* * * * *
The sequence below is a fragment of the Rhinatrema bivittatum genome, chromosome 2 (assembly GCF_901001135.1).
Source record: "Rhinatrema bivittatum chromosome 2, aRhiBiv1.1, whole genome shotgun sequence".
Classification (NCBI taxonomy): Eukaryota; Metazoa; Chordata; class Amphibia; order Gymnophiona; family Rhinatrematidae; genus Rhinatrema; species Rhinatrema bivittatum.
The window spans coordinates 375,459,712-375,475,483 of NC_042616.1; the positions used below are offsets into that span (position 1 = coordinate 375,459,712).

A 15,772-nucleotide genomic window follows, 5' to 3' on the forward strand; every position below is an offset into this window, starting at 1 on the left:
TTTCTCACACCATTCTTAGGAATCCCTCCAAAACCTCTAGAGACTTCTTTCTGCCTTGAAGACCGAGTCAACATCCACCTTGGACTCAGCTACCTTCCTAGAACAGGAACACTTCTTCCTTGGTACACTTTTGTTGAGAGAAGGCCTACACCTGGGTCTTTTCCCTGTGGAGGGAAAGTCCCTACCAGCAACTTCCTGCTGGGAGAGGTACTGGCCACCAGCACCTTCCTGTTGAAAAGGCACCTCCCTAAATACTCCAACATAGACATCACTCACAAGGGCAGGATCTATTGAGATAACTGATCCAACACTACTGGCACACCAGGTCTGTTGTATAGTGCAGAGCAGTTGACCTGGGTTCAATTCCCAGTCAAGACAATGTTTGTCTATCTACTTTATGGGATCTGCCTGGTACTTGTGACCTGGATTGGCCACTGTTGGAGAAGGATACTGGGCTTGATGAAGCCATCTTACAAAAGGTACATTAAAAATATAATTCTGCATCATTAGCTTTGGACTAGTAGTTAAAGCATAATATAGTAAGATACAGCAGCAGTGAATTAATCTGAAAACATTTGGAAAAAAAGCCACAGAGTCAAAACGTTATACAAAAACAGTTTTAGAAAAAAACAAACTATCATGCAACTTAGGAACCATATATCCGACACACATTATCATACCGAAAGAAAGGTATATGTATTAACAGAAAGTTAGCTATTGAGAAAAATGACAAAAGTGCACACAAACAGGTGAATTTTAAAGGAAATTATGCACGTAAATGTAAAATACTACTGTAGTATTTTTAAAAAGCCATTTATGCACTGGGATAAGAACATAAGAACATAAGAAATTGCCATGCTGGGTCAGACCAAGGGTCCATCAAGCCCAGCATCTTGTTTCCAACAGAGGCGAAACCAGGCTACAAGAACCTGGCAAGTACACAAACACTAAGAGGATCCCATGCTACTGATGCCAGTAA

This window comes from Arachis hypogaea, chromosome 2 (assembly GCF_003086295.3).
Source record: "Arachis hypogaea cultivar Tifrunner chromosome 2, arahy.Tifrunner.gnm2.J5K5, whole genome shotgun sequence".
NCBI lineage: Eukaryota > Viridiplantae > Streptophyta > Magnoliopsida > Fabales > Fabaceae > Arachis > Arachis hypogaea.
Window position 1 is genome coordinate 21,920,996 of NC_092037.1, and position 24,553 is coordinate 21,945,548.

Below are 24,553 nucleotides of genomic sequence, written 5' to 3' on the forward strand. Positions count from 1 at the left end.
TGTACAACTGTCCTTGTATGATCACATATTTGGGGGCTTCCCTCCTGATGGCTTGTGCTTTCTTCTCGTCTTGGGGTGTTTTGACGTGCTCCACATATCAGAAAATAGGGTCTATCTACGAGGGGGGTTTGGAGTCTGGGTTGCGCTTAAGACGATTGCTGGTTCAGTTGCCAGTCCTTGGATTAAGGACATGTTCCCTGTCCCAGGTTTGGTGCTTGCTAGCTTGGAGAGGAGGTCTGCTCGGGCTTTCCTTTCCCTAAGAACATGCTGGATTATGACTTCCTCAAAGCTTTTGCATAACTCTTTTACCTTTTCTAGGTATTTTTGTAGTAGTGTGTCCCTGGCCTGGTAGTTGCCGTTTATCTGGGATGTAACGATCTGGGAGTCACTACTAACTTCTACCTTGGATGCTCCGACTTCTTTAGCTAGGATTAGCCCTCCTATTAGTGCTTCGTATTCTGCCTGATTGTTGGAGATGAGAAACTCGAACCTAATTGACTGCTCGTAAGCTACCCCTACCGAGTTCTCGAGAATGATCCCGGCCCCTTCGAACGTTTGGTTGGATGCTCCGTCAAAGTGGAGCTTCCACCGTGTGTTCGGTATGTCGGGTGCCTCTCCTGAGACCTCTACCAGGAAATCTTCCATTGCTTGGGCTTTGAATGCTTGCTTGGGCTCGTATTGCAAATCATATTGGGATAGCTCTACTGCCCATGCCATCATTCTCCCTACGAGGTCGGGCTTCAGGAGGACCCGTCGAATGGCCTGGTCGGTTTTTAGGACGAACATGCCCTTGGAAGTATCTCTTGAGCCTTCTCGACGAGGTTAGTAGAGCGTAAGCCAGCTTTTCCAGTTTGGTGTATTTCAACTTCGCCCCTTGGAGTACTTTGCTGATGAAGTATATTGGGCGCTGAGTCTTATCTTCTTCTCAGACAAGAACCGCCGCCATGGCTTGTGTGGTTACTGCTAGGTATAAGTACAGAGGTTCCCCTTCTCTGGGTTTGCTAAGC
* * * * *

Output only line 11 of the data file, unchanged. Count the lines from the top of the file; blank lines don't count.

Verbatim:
Below are 24,553 nucleotides of genomic sequence, written 5' to 3' on the forward strand. Positions count from 1 at the left end.